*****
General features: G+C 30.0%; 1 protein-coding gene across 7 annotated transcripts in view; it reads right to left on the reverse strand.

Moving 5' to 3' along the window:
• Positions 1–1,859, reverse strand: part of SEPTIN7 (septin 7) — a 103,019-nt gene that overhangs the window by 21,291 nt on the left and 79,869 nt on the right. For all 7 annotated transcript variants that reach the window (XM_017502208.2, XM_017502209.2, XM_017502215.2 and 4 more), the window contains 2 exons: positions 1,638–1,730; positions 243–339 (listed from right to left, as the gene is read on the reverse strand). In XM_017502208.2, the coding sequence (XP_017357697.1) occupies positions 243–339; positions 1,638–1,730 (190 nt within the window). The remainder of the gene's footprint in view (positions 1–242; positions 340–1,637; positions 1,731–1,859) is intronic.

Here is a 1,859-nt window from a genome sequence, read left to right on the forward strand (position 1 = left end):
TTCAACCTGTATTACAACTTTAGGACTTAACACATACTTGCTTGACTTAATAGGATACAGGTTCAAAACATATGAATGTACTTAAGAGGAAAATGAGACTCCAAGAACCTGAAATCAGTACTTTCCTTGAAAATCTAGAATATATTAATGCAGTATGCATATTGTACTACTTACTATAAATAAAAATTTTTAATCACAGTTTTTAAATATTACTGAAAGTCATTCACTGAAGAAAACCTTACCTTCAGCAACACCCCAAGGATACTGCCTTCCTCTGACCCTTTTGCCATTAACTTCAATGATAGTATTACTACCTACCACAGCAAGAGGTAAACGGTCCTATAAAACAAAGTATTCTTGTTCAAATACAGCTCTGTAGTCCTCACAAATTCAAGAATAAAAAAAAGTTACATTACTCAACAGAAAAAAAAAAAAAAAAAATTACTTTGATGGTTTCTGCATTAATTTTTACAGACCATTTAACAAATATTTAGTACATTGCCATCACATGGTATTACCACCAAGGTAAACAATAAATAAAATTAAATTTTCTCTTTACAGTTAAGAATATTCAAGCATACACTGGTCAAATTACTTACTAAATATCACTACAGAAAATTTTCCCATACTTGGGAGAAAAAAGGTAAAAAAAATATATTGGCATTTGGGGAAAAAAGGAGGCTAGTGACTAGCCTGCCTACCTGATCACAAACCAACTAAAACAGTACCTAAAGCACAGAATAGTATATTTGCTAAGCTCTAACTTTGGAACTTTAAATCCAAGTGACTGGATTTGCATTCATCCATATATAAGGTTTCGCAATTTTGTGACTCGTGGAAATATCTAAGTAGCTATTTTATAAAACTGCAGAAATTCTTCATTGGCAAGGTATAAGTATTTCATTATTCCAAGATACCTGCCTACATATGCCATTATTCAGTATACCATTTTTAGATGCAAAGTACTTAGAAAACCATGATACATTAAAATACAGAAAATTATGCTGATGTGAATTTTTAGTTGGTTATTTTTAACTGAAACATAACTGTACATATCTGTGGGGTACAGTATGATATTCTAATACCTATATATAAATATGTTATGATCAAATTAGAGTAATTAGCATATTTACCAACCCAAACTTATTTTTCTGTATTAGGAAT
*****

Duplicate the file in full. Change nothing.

General features: G+C 30.0%; 1 protein-coding gene across 7 annotated transcripts in view; it reads right to left on the reverse strand.

Moving 5' to 3' along the window:
• Positions 1–1,859, reverse strand: part of SEPTIN7 (septin 7) — a 103,019-nt gene that overhangs the window by 21,291 nt on the left and 79,869 nt on the right. For all 7 annotated transcript variants that reach the window (XM_017502208.2, XM_017502209.2, XM_017502215.2 and 4 more), the window contains 2 exons: positions 1,638–1,730; positions 243–339 (listed from right to left, as the gene is read on the reverse strand). In XM_017502208.2, the coding sequence (XP_017357697.1) occupies positions 243–339; positions 1,638–1,730 (190 nt within the window). The remainder of the gene's footprint in view (positions 1–242; positions 340–1,637; positions 1,731–1,859) is intronic.

Here is a 1,859-nt window from a genome sequence, read left to right on the forward strand (position 1 = left end):
TTCAACCTGTATTACAACTTTAGGACTTAACACATACTTGCTTGACTTAATAGGATACAGGTTCAAAACATATGAATGTACTTAAGAGGAAAATGAGACTCCAAGAACCTGAAATCAGTACTTTCCTTGAAAATCTAGAATATATTAATGCAGTATGCATATTGTACTACTTACTATAAATAAAAATTTTTAATCACAGTTTTTAAATATTACTGAAAGTCATTCACTGAAGAAAACCTTACCTTCAGCAACACCCCAAGGATACTGCCTTCCTCTGACCCTTTTGCCATTAACTTCAATGATAGTATTACTACCTACCACAGCAAGAGGTAAACGGTCCTATAAAACAAAGTATTCTTGTTCAAATACAGCTCTGTAGTCCTCACAAATTCAAGAATAAAAAAAAGTTACATTACTCAACAGAAAAAAAAAAAAAAAAAATTACTTTGATGGTTTCTGCATTAATTTTTACAGACCATTTAACAAATATTTAGTACATTGCCATCACATGGTATTACCACCAAGGTAAACAATAAATAAAATTAAATTTTCTCTTTACAGTTAAGAATATTCAAGCATACACTGGTCAAATTACTTACTAAATATCACTACAGAAAATTTTCCCATACTTGGGAGAAAAAAGGTAAAAAAAATATATTGGCATTTGGGGAAAAAAGGAGGCTAGTGACTAGCCTGCCTACCTGATCACAAACCAACTAAAACAGTACCTAAAGCACAGAATAGTATATTTGCTAAGCTCTAACTTTGGAACTTTAAATCCAAGTGACTGGATTTGCATTCATCCATATATAAGGTTTCGCAATTTTGTGACTCGTGGAAATATCTAAGTAGCTATTTTATAAAACTGCAGAAATTCTTCATTGGCAAGGTATAAGTATTTCATTATTCCAAGATACCTGCCTACATATGCCATTATTCAGTATACCATTTTTAGATGCAAAGTACTTAGAAAACCATGATACATTAAAATACAGAAAATTATGCTGATGTGAATTTTTAGTTGGTTATTTTTAACTGAAACATAACTGTACATATCTGTGGGGTACAGTATGATATTCTAATACCTATATATAAATATGTTATGATCAAATTAGAGTAATTAGCATATTTACCAACCCAAACTTATTTTTCTGTATTAGGAAT